Once the CDC guidelines became a little more lenient and the quarantine was lifted, 1904 still had to look toward more creative ventures like hosting painting classes with local artists and throwback movie nights to keep the business afloat since bands still weren’t touring.

Despite that bump in the road, 1904 Music Hall is still a strong force in Downtown’s music scene and continuously provides unique shows, as well as ongoing monthly and yearly events. More than just an entertainment venue, 1904 has become a place for people to make memories at weddings, charity fundraisers, birthday parties and even corporate events.

While this venue has seen its fair share of unfortunate fires, the greatest fire of all still burns bright within the shows and crowds that 1904 Music Hall brings Downtown.


Vision Video at 1904 Music Hall

It is 9:45 on a Saturday night, and I am making my way to the 1904 Music Hall Downtown. Every fourth Saturday of the month, 1904 Music Hall puts on a Goth Night, and tonight, Aug. 28, the goth-pop band Vision Video is scheduled to play.

As soon as I walk in, I am transported to an underground punk concert one would imagine seeing in the late ’80s. The usual purposefully-graffitied walls covered with black sheets, and people dressed in all black with thick platform shoes.

Right at 10:30, the lights dim on the stage and a crowd starts to gather as people make their way from the bar to the dancefloor. Before the band is even on stage, the crowd cheers in anticipation.

I wasn’t sure what to expect from the Athens, Georgia band, but instantly from seeing the band’s commitment to the theme, which included wearing fishnet stockings and bold black eyeliner, I knew I wasn’t going to be disappointed.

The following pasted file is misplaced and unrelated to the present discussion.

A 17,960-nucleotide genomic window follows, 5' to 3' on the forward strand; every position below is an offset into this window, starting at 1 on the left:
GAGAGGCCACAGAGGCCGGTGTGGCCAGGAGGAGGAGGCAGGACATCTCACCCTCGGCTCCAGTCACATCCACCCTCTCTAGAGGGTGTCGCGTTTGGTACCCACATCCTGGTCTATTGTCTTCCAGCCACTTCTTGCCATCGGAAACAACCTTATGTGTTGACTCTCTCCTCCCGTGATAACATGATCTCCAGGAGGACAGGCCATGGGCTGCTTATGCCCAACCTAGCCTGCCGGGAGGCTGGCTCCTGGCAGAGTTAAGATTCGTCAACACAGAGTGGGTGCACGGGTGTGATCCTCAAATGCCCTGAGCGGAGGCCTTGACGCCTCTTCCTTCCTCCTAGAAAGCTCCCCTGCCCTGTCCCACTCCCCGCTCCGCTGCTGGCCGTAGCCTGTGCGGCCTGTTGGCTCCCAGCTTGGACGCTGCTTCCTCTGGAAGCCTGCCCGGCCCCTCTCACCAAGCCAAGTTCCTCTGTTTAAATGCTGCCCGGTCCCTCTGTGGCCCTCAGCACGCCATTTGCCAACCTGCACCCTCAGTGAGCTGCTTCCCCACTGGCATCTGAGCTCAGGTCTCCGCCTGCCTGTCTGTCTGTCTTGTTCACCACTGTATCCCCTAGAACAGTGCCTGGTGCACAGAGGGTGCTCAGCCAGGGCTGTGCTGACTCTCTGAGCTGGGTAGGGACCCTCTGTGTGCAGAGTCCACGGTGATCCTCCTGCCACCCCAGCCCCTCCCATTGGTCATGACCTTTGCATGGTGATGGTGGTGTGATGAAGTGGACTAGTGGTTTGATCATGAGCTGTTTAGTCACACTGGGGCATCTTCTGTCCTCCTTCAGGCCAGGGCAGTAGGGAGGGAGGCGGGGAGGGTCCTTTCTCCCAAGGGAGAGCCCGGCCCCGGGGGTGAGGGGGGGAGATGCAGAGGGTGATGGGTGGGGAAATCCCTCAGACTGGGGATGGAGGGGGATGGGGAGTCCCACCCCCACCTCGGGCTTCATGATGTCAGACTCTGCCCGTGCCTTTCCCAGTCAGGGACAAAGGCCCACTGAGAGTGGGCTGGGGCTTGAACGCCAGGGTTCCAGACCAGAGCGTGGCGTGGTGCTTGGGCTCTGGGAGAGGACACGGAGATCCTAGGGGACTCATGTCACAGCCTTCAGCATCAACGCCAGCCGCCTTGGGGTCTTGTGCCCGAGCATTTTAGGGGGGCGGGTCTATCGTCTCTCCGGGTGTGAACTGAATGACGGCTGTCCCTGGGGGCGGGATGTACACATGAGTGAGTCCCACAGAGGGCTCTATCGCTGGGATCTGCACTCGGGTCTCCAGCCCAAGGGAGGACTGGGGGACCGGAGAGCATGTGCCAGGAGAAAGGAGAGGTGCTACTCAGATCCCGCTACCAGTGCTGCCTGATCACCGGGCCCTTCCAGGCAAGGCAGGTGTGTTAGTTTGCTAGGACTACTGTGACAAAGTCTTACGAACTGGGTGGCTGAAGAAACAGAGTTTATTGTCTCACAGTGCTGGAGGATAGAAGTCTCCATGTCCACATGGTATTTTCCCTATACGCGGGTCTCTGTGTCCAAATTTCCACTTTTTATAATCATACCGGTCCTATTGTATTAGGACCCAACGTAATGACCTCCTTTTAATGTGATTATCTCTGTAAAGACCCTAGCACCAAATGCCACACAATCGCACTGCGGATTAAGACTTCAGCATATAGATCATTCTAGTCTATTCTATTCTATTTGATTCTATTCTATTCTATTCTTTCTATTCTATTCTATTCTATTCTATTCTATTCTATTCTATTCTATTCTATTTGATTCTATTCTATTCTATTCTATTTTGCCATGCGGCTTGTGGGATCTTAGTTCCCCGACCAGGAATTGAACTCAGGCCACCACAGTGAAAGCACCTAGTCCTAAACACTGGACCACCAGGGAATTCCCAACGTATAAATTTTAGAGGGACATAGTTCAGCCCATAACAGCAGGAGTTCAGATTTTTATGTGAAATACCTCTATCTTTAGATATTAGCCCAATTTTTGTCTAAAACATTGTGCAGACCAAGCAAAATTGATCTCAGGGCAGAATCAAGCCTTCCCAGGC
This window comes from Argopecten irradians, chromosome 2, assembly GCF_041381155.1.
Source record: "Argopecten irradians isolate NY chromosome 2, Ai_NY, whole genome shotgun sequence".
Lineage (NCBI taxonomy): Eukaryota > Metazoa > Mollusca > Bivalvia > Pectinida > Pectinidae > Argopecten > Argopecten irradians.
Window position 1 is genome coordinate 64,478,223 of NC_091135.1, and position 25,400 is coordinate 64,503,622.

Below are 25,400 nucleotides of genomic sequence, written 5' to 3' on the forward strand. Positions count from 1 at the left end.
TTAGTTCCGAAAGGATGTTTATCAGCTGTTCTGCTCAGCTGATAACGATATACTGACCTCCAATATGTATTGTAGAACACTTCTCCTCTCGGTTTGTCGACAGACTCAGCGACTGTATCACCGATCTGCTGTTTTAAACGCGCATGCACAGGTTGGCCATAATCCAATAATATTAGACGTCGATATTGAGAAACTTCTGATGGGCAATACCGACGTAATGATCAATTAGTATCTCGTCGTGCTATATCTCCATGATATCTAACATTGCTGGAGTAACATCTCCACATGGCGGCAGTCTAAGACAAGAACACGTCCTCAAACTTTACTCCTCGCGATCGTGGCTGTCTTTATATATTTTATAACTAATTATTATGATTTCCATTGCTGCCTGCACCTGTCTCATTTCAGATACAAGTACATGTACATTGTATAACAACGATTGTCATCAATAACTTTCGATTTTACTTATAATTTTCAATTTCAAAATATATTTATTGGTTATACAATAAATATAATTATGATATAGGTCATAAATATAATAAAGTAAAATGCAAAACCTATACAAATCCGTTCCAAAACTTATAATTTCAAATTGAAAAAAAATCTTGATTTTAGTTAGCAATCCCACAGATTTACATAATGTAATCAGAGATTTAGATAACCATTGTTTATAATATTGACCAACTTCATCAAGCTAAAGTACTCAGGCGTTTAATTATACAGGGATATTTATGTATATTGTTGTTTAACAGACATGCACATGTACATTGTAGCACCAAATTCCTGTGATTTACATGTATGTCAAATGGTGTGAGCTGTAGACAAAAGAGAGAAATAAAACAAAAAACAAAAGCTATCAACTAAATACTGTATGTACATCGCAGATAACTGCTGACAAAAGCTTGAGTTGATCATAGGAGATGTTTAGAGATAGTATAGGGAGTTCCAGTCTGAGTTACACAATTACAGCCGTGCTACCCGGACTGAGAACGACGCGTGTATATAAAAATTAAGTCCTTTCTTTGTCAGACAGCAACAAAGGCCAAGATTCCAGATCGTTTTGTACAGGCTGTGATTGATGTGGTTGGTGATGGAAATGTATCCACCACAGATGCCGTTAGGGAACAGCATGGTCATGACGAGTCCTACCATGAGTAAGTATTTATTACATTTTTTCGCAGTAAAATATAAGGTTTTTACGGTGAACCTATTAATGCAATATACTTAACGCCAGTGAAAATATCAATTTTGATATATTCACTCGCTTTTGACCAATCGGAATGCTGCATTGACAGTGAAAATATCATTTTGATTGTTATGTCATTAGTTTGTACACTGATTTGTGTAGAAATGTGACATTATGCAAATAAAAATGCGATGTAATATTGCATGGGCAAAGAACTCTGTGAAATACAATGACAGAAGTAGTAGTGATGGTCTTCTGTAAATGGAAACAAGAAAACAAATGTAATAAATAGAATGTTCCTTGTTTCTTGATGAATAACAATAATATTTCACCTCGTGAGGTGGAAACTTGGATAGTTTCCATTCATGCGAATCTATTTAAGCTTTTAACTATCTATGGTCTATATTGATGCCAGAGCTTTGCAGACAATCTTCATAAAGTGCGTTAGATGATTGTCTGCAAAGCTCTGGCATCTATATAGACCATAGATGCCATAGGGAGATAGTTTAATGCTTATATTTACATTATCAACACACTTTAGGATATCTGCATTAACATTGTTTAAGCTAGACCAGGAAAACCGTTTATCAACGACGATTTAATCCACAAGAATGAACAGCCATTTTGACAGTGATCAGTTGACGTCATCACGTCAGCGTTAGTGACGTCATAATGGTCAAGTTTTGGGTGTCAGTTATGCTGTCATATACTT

The lead singer Dusty Gannon, also known as “Goth Dad” on Tiktok, is the source of inspiration for the band’s past album and for their newest album set for release in October. Gannon was a soldier in Afghanistan as well as a paramedic and firefighter during the pandemic. He draws inspiration from his own personal experiences of dealing with mortality but also through the experiences of the band’s fans who are referred to as “Baby Bats.”

The music and energy were captivating. I couldn’t take my eyes off the band as they performed songs similar to classics from The Cure or Joy Division. The crowd was just as nostalgic, throwing up devil-horn signs and middle fingers every time Gannon dedicated a song to someone who has done the LGBTQ+ community wrong. (Highlighting that punk is not just a music genre but a powerful movement, a way for people to get their point across in bold ways.)

Before ending the show, Vision Video played one more song for the energetic crowd, noting that this has been the best show and audience they have played for so far.

About Ambar Ramirez

Flipping through magazines for as long as she can remember, Ambar Ramirez has always known she wanted to be a journalist. Fast forward, Ambar is now a multimedia journalist and creative for Folio Weekly. As a recent graduate from the University of North Florida, she has written stories for the university’s newspaper as well as for personal blogs. Though mainly a writer, Ambar also designs and dabbles in photography. If not working on the latest story or design project, she is usually cozied up in bed with a good book or at a thrift store buying more clothes she doesn’t need.